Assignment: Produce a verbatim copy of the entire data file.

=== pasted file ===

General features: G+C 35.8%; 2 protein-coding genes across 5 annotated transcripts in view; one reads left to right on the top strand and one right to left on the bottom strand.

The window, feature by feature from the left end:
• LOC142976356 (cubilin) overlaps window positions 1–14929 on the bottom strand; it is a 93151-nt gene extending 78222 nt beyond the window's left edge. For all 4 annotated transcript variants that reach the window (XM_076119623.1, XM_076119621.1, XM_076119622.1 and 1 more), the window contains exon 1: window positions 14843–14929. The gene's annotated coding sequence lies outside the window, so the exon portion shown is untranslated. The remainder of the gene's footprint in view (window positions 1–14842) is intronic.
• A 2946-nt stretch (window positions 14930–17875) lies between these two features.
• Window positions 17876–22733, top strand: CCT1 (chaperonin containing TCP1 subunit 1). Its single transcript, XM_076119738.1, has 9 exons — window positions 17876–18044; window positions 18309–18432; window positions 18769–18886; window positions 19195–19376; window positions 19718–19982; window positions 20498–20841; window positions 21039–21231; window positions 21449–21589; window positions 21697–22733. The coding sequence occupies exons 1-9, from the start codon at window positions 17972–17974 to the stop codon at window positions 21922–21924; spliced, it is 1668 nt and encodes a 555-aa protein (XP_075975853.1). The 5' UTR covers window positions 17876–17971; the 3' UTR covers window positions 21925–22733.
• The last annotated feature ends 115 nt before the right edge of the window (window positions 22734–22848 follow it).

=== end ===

General features: G+C 35.8%; 2 protein-coding genes across 5 annotated transcripts in view; one reads left to right on the top strand and one right to left on the bottom strand.

The window, feature by feature from the left end:
• LOC142976356 (cubilin) overlaps window positions 1–14929 on the bottom strand; it is a 93151-nt gene extending 78222 nt beyond the window's left edge. For all 4 annotated transcript variants that reach the window (XM_076119623.1, XM_076119621.1, XM_076119622.1 and 1 more), the window contains exon 1: window positions 14843–14929. The gene's annotated coding sequence lies outside the window, so the exon portion shown is untranslated. The remainder of the gene's footprint in view (window positions 1–14842) is intronic.
• A 2946-nt stretch (window positions 14930–17875) lies between these two features.
• Window positions 17876–22733, top strand: CCT1 (chaperonin containing TCP1 subunit 1). Its single transcript, XM_076119738.1, has 9 exons — window positions 17876–18044; window positions 18309–18432; window positions 18769–18886; window positions 19195–19376; window positions 19718–19982; window positions 20498–20841; window positions 21039–21231; window positions 21449–21589; window positions 21697–22733. The coding sequence occupies exons 1-9, from the start codon at window positions 17972–17974 to the stop codon at window positions 21922–21924; spliced, it is 1668 nt and encodes a 555-aa protein (XP_075975853.1). The 5' UTR covers window positions 17876–17971; the 3' UTR covers window positions 21925–22733.
• The last annotated feature ends 115 nt before the right edge of the window (window positions 22734–22848 follow it).